The Healthy Culture of Competition

In August 2008 the American Board of Surgeons announced new requirements for general surgery residents seeking board certification that will be implemented beginning July 2009. All residents in the class of 2009-10 and later will have to complete the Fundamentals of Laparoscopic Surgery (FLS) certification in addition to the current necessary certifications in ACLS and ATLS. Prior to this announcement the Washington Hospital Center started a training program for general surgery residents to practice the hands on FLS skills in preparation for FLS certification. Thus the purpose of this study is to show the initial findings of FLS skill performance when the established FLS curriculum is complimented by a new program, the FLS Olympics. General surgery and OB GYN residents will participate in a prospective longitudinal study beginning at the start of their second year and culminating with certification at the end of the their third year. Residents will work at their own pace to reach a pre-established level of proficiency in each of the five tasks in the FLS curriculum. There will be proctored sessions to document performance in a log so individual improvement can be traced. At the end of each month a scoreboard will show the new leaders in each skill. The display will create an atmosphere of competition and give an incentive to each resident to outperform their colleagues. We plan to present initial findings that support the notion that the addition of competition will reduce time needed to achieve proficiency. Instead of the 80 tries to reach proficiency in the FLS curriculum, we predict that 85% of the residents will achieve proficiency with 25 attempts for each of the five tasks. The faster the competition is moving through the curriculum, the faster each resident will progress. Incorporating competition is an easy mechanism to ease the difficulty and duration of this training.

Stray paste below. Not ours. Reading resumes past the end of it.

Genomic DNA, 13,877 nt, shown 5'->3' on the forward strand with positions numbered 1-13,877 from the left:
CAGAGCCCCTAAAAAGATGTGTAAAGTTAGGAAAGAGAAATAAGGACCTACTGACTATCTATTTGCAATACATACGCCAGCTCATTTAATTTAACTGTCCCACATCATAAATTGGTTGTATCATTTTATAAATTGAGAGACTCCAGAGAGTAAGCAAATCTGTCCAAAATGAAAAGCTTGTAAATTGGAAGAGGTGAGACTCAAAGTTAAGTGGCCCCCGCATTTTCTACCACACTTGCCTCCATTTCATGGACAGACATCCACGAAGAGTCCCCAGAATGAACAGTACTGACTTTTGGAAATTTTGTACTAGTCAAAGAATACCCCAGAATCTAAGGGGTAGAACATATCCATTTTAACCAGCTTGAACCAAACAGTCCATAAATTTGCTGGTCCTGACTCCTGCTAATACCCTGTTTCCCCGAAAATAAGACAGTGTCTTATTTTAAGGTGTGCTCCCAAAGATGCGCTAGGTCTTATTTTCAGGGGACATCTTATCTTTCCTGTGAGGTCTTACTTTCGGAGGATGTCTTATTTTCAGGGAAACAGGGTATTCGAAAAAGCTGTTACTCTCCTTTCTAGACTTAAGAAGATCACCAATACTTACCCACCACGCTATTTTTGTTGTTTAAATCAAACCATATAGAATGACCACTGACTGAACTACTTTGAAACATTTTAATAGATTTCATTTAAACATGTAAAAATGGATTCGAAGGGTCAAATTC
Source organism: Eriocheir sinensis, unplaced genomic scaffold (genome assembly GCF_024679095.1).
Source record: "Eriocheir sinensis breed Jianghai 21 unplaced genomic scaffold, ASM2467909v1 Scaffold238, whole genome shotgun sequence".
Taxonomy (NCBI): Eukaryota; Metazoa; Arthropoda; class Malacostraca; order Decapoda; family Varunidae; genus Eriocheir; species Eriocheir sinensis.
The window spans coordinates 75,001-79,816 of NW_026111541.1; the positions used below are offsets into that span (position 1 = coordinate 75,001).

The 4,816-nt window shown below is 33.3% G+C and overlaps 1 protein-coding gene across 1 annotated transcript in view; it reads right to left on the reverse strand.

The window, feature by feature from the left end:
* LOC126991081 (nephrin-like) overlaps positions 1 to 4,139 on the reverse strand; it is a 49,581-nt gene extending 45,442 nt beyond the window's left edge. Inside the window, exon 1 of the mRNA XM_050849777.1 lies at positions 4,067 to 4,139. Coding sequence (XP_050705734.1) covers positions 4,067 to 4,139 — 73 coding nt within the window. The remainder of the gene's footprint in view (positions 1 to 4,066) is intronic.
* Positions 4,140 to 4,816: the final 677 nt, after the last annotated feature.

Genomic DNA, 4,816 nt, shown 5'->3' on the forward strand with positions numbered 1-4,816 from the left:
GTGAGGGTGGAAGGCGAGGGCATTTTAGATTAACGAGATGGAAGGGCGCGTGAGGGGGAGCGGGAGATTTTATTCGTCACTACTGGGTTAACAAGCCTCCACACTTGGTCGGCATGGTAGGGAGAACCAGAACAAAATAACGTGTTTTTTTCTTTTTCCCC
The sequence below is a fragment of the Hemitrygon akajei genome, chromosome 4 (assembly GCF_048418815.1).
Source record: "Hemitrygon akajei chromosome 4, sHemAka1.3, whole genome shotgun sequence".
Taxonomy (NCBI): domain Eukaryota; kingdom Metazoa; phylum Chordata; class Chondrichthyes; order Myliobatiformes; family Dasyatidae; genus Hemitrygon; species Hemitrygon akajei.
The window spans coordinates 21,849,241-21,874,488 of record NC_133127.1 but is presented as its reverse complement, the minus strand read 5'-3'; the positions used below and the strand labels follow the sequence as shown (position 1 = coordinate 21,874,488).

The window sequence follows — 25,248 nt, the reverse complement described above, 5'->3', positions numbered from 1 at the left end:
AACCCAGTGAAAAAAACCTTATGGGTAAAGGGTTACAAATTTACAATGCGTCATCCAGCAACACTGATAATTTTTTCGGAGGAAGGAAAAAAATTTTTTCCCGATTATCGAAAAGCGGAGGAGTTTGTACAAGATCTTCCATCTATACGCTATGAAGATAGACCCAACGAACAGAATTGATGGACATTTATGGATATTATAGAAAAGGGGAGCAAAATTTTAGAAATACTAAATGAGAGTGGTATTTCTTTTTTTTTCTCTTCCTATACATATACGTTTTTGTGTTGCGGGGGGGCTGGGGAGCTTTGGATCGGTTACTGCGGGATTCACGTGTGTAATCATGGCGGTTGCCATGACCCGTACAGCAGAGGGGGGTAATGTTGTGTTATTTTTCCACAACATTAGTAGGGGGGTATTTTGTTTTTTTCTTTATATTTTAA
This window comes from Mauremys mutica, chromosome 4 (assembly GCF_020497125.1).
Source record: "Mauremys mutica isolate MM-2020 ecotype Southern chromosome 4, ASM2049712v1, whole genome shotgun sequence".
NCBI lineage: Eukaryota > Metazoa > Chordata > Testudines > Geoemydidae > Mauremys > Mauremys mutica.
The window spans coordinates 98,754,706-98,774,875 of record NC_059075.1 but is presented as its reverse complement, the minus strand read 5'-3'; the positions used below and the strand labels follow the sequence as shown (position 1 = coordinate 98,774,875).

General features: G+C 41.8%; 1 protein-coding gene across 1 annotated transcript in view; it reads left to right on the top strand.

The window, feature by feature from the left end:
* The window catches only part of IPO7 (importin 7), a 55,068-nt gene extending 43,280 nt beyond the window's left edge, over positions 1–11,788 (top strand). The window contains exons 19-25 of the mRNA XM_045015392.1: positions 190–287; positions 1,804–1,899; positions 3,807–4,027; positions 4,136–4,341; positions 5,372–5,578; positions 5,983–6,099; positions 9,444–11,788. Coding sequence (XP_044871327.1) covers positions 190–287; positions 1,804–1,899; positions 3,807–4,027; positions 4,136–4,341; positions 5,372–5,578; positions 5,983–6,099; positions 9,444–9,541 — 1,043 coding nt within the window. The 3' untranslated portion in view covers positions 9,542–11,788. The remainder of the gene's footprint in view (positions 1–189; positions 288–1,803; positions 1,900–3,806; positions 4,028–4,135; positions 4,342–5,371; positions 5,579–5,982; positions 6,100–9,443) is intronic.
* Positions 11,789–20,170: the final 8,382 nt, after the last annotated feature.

Session: Poster

Program Number: P215

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